Once you have data on your market and competition, how can you use that info to shape and refine your business idea?
To find out, we asked small business experts for their thoughts in informing your chosen business idea.
We'll be discussing this topic, and others about creating a profitable business, in our fireside chat via Google Hangout on February 10. Don't forget to RSVP!
I believe the best way to overcome a saturated market or otherwise one filled with competitors is to learn from them. This is a literal process where you used their business model to shape your business. For instance, if they are offering a particular price point you have to decide whether you can match that or provided a lesser one. You further refine your idea from the initial onset to an actual business concept, one that is not solely based on an idea but tied to a theme. If your research indicates that competitors are selling shoes for $9.99 a pair and they have a back to school campaign. You may use that info to create a theme of 'cure cancer one shoe at a time campaign' where a percentage of the proceeds is donated to help fund cancer research.
Catherin Delcin, Attorney at Delcin Consulting Group
The answers to competitive analysis questions will help you position your company and hone the way you represent your brand. It will also help you avoid any mistakes that your competitor has made, enhancing your business from the beginning.
Danielle Tate, Founder and CEO at Blueblird
Competitors have done much of the hard work for you, so its vital to study their business models, marketing, structure, pricing models, etc. to learn how they have succeeded (so you can repeat it) and failed (what to avoid). The end goal is to make your own company your greatest competitor as you disrupt from within and make all other competitors obsolete.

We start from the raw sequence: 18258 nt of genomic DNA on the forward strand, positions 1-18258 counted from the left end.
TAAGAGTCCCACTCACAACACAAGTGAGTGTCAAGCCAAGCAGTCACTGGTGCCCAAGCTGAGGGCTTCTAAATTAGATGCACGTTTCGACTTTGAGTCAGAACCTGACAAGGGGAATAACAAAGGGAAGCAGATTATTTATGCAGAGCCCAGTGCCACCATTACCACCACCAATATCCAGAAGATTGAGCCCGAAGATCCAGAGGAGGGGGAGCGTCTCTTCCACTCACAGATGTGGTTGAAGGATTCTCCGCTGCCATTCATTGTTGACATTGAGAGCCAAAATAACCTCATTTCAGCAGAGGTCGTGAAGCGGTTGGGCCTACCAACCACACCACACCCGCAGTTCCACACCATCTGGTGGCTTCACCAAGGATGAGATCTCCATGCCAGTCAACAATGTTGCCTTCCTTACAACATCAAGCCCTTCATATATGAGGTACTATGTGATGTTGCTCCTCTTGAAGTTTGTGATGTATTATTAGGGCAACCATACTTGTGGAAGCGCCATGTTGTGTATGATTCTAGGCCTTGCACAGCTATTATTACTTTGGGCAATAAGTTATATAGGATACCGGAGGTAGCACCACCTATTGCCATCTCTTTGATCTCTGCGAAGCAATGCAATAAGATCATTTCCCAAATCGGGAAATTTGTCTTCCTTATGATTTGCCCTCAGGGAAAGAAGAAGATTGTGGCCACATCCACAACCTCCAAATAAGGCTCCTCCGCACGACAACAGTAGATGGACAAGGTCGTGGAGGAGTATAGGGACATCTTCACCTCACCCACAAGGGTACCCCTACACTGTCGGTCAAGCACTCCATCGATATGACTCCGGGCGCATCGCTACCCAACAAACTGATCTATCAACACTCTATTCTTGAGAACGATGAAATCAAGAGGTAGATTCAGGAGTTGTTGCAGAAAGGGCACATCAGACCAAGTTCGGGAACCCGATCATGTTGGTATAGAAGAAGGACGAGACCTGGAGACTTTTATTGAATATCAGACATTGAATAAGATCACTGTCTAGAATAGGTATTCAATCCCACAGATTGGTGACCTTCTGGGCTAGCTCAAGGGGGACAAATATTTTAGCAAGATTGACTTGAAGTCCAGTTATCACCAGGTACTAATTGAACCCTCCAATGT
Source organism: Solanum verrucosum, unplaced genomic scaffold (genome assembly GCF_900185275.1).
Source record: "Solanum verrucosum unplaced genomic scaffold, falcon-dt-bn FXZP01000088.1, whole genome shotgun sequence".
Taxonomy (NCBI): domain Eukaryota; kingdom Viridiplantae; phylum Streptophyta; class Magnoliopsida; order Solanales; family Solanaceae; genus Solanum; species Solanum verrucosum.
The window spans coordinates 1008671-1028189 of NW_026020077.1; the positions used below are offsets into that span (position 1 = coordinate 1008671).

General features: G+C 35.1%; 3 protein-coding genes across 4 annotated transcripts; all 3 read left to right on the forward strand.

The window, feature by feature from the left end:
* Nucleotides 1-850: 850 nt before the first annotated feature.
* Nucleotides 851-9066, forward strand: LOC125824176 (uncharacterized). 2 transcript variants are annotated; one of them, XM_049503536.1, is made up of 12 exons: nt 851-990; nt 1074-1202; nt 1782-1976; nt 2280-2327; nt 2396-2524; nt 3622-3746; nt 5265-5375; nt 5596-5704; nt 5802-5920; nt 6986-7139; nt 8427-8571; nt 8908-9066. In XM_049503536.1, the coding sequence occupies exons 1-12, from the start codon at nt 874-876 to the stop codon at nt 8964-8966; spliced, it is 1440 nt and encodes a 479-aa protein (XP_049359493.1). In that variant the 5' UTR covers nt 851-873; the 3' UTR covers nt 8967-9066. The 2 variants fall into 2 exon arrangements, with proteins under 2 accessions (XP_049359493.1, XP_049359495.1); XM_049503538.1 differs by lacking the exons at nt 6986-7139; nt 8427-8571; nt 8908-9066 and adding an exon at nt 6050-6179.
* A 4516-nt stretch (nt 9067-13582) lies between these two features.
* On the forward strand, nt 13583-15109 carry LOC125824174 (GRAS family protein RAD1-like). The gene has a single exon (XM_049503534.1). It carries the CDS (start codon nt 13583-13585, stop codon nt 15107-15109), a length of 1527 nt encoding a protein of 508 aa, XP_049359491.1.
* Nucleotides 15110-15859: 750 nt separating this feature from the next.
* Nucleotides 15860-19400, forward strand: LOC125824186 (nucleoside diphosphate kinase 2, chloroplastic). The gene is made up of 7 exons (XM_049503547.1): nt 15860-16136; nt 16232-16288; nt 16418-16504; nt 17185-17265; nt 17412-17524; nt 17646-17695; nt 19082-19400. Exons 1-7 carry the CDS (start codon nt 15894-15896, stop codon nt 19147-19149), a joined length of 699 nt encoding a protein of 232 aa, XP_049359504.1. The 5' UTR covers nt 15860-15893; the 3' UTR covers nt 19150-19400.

Daryl Gibson, Founder at Innovative X
If you decide that you want to go into business, understanding the competition is a brilliant way to position yourself and your business for success.
Before you consider opening a business, you owe it to yourself, your family, and your investors to do your homework. Research, research, research your industry and the market so that you can first make sure that there is a need and a desire for your product or service and second you have a clear picture of the potential for profit.
Once you know what you are up against you can decide what you want to do to distinguish your business in the marketplace. Consider all the elements of your brand. Will your business do something better, cheaper, or in a more friendly way than your competition? Why would a consumer say 'Yes' to you over the other guys?
After you have a sense of what would make your business stand out from the pack you can make some educated guesses about how much of the market share you'll be able to capture and perhaps what it will take to compete with the other businesses out there.
Understanding how your business stacks up can be a great positioning tool for you and for everyone on your team. Sell your strengths and be knowledgeable about your industry it can save you time, money, and energy and better position you and your business for success.